27 This is the account of Terah’s family line. Terah became the father of Abram, Nahor and Haran. And Haran became the father of Lot. 28 While his father Terah was still alive, Haran died in Ur of the Chaldeans, in the land of his birth. 29 Abram and Nahor both married. The name of Abram’s wife was Sarai, and the name of Nahor’s wife was Milkah; she was the daughter of Haran, the father of both Milkah and Iskah. 30 Now Sarai was childless because she was not able to conceive. 31 Terah took his son Abram, his grandson Lot son of Haran, and his daughter-in-law Sarai, the wife of his son Abram, and together they set out from Ur of the Chaldeans to go to Canaan. But when they came to Harran, they settled there. 32 Terah lived 205 years, and he died in Harran.
In Seth’s family alone, the knowledge of the true God was preserved and passed on. Ur of the Chaldeans was a centre of lunar worship. Terah’s family no longer worshiped the one true God but worshiped everything as god. This family who carried with them knowledge of who, how, and why the world and inhabitants were created had become idol worshippers.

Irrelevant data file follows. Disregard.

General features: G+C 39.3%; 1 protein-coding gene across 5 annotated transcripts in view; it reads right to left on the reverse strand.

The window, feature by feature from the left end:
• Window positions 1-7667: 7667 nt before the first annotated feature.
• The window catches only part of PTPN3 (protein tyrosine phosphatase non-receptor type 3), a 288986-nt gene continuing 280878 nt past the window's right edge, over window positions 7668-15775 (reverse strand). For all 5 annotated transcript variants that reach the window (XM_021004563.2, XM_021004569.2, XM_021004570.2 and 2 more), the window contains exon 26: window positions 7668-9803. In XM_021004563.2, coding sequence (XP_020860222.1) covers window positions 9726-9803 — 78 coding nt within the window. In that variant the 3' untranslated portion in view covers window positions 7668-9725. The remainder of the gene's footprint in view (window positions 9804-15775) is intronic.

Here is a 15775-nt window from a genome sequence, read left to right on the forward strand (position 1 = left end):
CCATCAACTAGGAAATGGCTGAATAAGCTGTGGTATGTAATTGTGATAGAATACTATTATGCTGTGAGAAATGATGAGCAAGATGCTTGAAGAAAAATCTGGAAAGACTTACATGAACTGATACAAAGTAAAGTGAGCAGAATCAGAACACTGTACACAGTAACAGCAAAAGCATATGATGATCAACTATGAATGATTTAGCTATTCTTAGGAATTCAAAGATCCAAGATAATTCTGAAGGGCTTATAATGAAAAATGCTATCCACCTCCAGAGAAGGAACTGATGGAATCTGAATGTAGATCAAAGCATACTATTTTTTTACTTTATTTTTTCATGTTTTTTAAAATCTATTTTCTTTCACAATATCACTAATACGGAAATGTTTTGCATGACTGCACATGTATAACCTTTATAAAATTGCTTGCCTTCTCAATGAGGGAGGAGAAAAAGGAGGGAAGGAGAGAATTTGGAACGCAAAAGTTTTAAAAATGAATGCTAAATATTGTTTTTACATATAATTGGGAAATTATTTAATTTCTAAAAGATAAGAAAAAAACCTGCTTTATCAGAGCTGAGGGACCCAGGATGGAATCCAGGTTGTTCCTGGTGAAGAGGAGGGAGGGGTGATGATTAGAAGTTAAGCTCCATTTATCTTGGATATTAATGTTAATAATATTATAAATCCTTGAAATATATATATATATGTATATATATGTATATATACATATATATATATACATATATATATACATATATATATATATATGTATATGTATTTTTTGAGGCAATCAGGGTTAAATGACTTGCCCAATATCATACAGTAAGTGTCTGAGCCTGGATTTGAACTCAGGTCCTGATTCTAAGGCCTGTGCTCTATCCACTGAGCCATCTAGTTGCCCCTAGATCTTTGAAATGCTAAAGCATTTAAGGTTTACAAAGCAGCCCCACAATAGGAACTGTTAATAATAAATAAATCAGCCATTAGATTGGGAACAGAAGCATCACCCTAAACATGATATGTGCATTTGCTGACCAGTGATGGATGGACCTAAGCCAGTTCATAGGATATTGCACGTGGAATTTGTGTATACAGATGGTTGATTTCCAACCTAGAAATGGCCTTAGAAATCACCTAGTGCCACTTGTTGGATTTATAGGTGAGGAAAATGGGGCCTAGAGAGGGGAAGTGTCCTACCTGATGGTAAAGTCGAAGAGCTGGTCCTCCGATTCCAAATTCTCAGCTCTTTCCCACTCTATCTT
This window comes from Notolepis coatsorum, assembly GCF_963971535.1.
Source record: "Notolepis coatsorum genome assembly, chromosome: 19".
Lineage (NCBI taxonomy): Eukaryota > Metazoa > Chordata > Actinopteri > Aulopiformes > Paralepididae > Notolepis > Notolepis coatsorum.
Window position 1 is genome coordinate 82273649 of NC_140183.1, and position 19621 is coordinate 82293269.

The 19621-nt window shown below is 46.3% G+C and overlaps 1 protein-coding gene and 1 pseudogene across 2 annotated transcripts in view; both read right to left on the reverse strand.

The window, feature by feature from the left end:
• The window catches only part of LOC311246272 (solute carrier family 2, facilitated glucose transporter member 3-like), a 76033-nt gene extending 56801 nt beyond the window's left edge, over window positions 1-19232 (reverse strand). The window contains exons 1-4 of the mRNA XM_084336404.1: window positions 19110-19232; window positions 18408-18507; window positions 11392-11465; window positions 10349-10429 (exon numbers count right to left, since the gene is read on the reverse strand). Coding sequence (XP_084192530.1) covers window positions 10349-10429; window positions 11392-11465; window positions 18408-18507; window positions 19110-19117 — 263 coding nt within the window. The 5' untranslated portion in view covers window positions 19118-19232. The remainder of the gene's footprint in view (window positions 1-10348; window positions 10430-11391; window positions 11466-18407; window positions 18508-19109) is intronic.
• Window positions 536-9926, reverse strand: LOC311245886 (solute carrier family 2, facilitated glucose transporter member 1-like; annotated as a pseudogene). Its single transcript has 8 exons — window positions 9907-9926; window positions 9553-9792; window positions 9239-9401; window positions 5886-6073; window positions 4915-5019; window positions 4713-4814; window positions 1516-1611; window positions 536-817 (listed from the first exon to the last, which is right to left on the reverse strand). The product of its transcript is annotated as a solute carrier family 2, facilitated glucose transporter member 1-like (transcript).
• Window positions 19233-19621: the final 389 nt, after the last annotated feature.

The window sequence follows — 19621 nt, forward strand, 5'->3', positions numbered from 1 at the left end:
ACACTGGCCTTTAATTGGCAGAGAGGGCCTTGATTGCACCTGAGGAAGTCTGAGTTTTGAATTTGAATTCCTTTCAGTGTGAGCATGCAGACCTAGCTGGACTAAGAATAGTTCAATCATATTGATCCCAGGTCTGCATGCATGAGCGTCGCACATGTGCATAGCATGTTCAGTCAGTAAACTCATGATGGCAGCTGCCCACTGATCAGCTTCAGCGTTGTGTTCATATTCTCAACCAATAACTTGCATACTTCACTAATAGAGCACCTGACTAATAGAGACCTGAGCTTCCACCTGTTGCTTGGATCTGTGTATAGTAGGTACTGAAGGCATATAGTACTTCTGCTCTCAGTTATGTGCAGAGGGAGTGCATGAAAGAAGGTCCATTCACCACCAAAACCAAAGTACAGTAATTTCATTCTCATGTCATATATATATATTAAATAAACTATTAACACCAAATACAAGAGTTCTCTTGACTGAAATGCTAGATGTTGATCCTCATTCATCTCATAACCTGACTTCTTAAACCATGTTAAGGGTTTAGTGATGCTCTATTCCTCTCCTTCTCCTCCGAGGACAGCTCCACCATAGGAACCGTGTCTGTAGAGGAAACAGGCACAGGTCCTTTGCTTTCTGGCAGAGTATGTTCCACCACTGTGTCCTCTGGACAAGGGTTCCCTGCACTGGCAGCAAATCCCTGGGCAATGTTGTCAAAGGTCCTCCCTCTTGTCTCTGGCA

This passage tells us there seemed to be no foreseeable future for this family. The barrenness of Sarah is an effective metaphor for the spiritual and physical hopelessness that was on these descendants of Seth. But God intervened graciously and there was hope again.
It’s important to not let our faith become subsumed by the culture around us. When this happens we can become barren in our spiritual lives and we can lose hope. We can forget God’s promises.
But remember, we are heirs to God’s kingdom. We are his children. Just as God intervened with Abram, God can intervene in our lives and his grace always brings hope and a life of abundance.
Father, thank you for your covenant of love and grace you have made with me through your son Jesus Christ. I pray that as you call me I will follow you. Amen
Written by Meredith O’Neil